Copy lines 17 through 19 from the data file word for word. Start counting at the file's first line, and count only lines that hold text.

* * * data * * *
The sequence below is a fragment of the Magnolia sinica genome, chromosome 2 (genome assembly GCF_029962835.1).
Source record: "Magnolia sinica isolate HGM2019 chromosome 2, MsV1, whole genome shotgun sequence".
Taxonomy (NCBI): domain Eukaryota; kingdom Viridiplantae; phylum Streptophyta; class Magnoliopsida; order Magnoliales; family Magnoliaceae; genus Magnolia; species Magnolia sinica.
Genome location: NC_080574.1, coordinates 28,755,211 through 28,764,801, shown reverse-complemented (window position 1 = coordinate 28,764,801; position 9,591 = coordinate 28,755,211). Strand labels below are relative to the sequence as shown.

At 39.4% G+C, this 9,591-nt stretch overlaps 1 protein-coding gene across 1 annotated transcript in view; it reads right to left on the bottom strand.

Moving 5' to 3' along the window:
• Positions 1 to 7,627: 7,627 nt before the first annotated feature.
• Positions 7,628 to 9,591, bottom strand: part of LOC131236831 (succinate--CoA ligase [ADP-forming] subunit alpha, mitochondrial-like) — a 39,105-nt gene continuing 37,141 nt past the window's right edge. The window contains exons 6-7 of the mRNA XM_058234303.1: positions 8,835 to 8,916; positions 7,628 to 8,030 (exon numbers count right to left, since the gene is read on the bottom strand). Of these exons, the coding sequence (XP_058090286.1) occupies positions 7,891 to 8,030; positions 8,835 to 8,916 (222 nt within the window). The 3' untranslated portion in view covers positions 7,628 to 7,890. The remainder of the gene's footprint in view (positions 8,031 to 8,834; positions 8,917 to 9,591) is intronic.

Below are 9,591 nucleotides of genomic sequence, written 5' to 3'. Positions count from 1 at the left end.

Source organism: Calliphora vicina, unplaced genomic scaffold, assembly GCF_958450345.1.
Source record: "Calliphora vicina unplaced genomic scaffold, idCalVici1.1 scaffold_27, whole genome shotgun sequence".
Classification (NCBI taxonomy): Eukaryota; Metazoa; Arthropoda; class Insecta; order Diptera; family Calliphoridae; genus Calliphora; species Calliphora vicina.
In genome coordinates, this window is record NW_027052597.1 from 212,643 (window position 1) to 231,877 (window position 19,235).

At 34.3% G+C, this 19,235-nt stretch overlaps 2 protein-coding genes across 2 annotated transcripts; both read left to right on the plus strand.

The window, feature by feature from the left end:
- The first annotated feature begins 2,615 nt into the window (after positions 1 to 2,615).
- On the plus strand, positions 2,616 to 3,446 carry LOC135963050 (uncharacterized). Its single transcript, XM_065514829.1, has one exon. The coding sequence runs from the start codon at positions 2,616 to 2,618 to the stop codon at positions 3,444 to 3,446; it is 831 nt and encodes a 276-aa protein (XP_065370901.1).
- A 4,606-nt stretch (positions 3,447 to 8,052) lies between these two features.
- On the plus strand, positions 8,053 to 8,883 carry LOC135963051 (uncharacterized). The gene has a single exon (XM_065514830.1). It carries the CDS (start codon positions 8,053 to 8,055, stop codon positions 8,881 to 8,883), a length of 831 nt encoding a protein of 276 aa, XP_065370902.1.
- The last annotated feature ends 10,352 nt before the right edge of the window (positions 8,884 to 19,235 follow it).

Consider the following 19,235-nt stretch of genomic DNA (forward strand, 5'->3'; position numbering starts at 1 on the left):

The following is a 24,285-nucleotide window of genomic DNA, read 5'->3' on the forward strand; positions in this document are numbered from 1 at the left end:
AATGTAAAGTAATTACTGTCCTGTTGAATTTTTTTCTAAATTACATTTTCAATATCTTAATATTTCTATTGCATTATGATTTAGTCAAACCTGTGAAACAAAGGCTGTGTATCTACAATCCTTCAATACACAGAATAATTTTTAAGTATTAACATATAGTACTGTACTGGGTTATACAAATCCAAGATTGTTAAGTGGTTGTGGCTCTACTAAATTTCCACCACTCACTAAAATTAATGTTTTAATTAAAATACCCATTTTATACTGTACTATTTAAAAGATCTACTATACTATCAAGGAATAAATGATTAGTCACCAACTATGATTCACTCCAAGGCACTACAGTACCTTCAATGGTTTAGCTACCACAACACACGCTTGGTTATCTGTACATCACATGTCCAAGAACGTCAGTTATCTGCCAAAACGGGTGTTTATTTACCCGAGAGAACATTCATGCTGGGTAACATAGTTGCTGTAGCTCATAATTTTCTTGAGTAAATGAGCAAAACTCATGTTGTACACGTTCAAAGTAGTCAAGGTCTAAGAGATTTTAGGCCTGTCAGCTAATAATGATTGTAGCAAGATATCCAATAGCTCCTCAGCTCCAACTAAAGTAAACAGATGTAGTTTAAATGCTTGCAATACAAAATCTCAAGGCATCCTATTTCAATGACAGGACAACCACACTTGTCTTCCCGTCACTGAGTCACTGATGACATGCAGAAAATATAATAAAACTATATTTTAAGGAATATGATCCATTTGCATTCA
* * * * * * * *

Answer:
- On the plus strand, positions 2,616 to 3,446 carry LOC135963050 (uncharacterized). Its single transcript, XM_065514829.1, has one exon. The coding sequence runs from the start codon at positions 2,616 to 2,618 to the stop codon at positions 3,444 to 3,446; it is 831 nt and encodes a 276-aa protein (XP_065370901.1).
- A 4,606-nt stretch (positions 3,447 to 8,052) lies between these two features.
- On the plus strand, positions 8,053 to 8,883 carry LOC135963051 (uncharacterized). The gene has a single exon (XM_065514830.1). It carries the CDS (start codon positions 8,053 to 8,055, stop codon positions 8,881 to 8,883), a length of 831 nt encoding a protein of 276 aa, XP_065370902.1.